• Forego listening to music in the car
  • Give up chocolate, desserts, and/or candy
  • No hot showers
  • Give up the “snooze” button on the alarm clock
  • Give up lights in the evening after the kids are in bed, use only candlelight
  • For more ideas on what to give up for Lent this year check out the links here and here and here.

Things you can add

  • Prayer: Add in an extra block of time in your day for prayer. Doesn’t have to be long, 15 minutes is good, longer if you can do it.
  • Add in a daily Rosary if it’s not something you already do or the Divine Mercy Chaplet or a novena (or two or three)
  • Lent is often a good time to add in doing the Way of the Cross devotion.
  • Replace one snack a day with a prayer instead
  • Read the Bible and/or memorize a Bible verse each week
  • Add in extra reading for you or the whole family (reading aloud as a family is a great idea!)
  • Listen to some good Catholic podcasts. Fr. Z even has some podcasts geared specifically toward Lent and Holy Week over on his blog. Find more podcasts over at SQPN.
  • Add in some extra days of fasting from food beyond those that are already required. You could also consider this a “giving up” item as well.
  • Go to Daily Mass each week, even just one extra Mass a week can make a difference in your relationship with Our Lord. Try for all 40 days of Lent if you can.
  • Make a list of 40 people who have touched your life in some way and write each one of them a letter during Lent letting them know why they are special in your life. Take some time that day to pray for them as well. You can also get the whole family involved in this project, check out how this family does this each lent.
  • Read the daily Mass readings
  • Go to Adoration of the Blessed Sacrament. If you already go to Adoration, add in an extra time slot for it during the week.
  • Go to the Sacrament of Reconciliation weekly
  • Do a random act of kindness every day
  • Participate in the Sistas’ 2014 Lenten photo challenge
  • A lenten journal put together by the Dominican Sisters of Mary, Mother of the Eucharist
  • Rent movies through this new Catholic “netflix” type service!
  • Lenten reflections with Father Barron

Other Types of Sacrifices

  • Instead of buying bread, make all your own bread at home. Or, in this same vein, are there other ways you can provide for your family at home instead of buying something at the store?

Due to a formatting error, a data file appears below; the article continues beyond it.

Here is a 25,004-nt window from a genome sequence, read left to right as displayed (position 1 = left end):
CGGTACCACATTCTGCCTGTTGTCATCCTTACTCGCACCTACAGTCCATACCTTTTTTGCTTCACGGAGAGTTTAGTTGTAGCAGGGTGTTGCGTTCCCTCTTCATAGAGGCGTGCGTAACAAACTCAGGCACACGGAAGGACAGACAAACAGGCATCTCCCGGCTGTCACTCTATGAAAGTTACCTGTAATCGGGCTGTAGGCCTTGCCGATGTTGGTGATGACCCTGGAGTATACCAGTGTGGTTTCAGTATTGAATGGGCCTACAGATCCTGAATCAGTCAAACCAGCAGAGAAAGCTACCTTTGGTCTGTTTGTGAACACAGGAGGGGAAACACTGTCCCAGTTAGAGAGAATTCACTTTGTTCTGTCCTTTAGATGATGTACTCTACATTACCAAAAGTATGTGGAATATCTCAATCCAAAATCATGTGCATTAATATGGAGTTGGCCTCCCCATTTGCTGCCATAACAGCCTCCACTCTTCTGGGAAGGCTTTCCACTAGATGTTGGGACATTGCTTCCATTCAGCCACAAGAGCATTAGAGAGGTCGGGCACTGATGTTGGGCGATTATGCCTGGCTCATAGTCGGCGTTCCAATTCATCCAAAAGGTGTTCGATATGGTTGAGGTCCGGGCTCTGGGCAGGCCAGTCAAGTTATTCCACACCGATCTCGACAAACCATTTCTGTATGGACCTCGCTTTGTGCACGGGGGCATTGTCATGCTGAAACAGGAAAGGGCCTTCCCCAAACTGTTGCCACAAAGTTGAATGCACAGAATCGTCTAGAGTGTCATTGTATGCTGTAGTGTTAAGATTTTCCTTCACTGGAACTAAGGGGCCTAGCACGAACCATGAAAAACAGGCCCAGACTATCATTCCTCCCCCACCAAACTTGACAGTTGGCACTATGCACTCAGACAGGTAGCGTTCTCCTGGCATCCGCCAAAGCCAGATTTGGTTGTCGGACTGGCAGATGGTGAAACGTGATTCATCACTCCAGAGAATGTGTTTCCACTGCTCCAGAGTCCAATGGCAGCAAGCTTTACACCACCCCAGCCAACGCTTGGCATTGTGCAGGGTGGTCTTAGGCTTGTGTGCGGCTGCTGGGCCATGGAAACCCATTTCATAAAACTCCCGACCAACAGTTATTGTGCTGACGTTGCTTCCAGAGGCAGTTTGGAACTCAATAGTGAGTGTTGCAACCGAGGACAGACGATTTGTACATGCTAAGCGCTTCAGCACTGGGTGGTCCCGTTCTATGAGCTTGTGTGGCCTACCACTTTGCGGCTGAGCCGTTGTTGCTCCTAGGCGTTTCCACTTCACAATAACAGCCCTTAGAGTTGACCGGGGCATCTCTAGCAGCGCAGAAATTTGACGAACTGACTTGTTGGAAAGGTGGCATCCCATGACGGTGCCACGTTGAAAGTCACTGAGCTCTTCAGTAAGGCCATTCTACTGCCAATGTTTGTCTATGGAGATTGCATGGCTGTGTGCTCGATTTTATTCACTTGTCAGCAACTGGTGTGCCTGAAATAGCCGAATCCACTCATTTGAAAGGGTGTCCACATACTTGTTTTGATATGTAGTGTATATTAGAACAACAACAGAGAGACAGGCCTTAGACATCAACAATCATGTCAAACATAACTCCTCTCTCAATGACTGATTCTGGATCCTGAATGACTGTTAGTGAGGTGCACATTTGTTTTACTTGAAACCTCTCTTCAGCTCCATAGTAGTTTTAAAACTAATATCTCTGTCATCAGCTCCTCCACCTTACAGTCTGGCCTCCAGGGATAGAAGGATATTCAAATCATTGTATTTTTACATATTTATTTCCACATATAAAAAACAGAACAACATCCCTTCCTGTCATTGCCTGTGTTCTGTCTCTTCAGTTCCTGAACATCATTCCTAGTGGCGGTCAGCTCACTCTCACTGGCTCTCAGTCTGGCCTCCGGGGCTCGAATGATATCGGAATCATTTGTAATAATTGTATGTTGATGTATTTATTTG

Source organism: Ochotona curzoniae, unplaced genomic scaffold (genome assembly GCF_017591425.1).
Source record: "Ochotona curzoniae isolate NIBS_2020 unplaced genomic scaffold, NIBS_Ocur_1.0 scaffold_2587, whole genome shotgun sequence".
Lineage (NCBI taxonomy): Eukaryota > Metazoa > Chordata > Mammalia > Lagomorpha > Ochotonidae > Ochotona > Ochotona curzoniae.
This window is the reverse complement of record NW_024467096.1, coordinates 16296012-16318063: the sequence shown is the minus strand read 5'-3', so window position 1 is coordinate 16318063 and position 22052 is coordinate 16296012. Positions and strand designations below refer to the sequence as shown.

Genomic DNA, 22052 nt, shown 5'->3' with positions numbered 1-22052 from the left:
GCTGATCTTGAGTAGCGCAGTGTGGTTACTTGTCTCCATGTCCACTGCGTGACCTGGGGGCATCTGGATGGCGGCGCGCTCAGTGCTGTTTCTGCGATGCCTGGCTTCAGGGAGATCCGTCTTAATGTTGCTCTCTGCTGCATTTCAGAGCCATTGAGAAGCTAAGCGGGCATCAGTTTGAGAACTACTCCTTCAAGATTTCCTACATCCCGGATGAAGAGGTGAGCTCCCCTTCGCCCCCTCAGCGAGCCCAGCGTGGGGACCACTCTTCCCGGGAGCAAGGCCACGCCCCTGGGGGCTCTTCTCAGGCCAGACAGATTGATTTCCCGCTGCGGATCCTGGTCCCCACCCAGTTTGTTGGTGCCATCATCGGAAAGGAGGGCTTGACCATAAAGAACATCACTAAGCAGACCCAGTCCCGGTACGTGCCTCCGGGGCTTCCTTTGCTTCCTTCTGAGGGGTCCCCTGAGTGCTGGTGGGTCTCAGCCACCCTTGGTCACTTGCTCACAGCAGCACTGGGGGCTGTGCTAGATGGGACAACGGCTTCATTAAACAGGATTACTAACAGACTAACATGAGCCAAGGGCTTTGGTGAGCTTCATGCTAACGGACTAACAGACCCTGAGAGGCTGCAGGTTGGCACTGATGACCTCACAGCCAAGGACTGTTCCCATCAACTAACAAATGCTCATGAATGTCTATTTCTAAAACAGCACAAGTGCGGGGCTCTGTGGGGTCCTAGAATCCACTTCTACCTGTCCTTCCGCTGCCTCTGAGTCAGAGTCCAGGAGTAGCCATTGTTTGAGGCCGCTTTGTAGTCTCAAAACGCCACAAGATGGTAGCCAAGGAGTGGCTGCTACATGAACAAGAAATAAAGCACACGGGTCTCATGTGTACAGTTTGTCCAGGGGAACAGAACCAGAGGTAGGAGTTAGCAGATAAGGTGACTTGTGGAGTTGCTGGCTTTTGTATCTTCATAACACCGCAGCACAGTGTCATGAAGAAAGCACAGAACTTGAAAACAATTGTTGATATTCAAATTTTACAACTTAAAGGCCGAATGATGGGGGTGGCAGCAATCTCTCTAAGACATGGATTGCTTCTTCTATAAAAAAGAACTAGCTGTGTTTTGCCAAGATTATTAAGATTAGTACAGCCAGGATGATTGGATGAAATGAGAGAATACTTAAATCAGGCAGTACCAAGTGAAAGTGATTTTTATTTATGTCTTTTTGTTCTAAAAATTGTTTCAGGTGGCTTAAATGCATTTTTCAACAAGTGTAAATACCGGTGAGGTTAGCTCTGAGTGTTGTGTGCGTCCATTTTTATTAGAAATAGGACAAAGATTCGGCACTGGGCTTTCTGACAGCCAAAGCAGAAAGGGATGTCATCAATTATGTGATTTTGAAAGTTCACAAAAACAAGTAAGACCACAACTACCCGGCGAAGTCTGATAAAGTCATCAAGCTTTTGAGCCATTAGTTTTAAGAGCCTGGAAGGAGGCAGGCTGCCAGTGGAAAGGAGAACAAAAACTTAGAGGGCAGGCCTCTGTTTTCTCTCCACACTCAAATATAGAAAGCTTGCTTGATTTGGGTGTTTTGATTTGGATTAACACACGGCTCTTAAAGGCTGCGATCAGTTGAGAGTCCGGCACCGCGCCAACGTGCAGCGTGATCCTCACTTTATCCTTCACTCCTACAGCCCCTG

• Instead of pants, try wearing skirts for all of Lent. Here’s a site that may give you some inspiration or help along the way.
  • You know that sin (or sins) that you seem to have to confess over and over again? How about working to not have to confess that sin during Lent?
  • How about sleeping on the floor during Lent instead of your bed. There’s a convenience that’s a big sacrifice! Or, if you’re not ready to give up your bed entirely, how about giving up your pillow for all of Lent?
  • A friend of mine once told me that he put a pebble in his shoe for several days while a friend of his was on a retreat. It as a constant reminder to him to pray for his friend. Why not try this during Lent?
  • Practice silence: one day a week, each night after the kids are in bed, etc. Silence is important to our spiritual growth in the midst of our noisy world, the Pope tells us.
  • Park in the last spot at the shopping center or at work and say a prayer as you walk in and walk back to your car when you leave.
  • Buy a pair of used shoes from Goodwill and wear them every day of Lent.
  • 40 Bags for 40 Days: fill up 40 bags of stuff you don’t need and toss it or donate it. It’s a good sacrificing way to take an honest look at whether you REALLY need something.
  • Volunteer! Check with your parish, the diocese, local organizations, or organizations like Volunteer Match or Volunteer Guide.
  • Check out the “pins” on the Catholic Sistas’ Pinterest Board for Lent for more Lenten inspiration.

And if you want some help keeping track of your Lenten sacrifice this year, check out the Lenten Sacrifices Cross available at Casia Books, it’s something the whole family could do. Or check out the Lenten cross from this post here from this morning.

Whatever you decide to do during Lent just remember the whole reason why we live in this desert of 40 days. We are uniting our sufferings with Jesus’ and we will celebrate his resurrection with great joy on Easter Sunday when it is all over. And if we are successful and stick to our plans, it will be a sweet joy indeed!

Just don’t try to overdo it or take on too much but do try to be intentional with whatever it is you choose to do.

What are you doing for Lent this year?

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Confession Conversion Ink Slingers Leticia Sacraments Spiritual Growth

Love Can Be Hated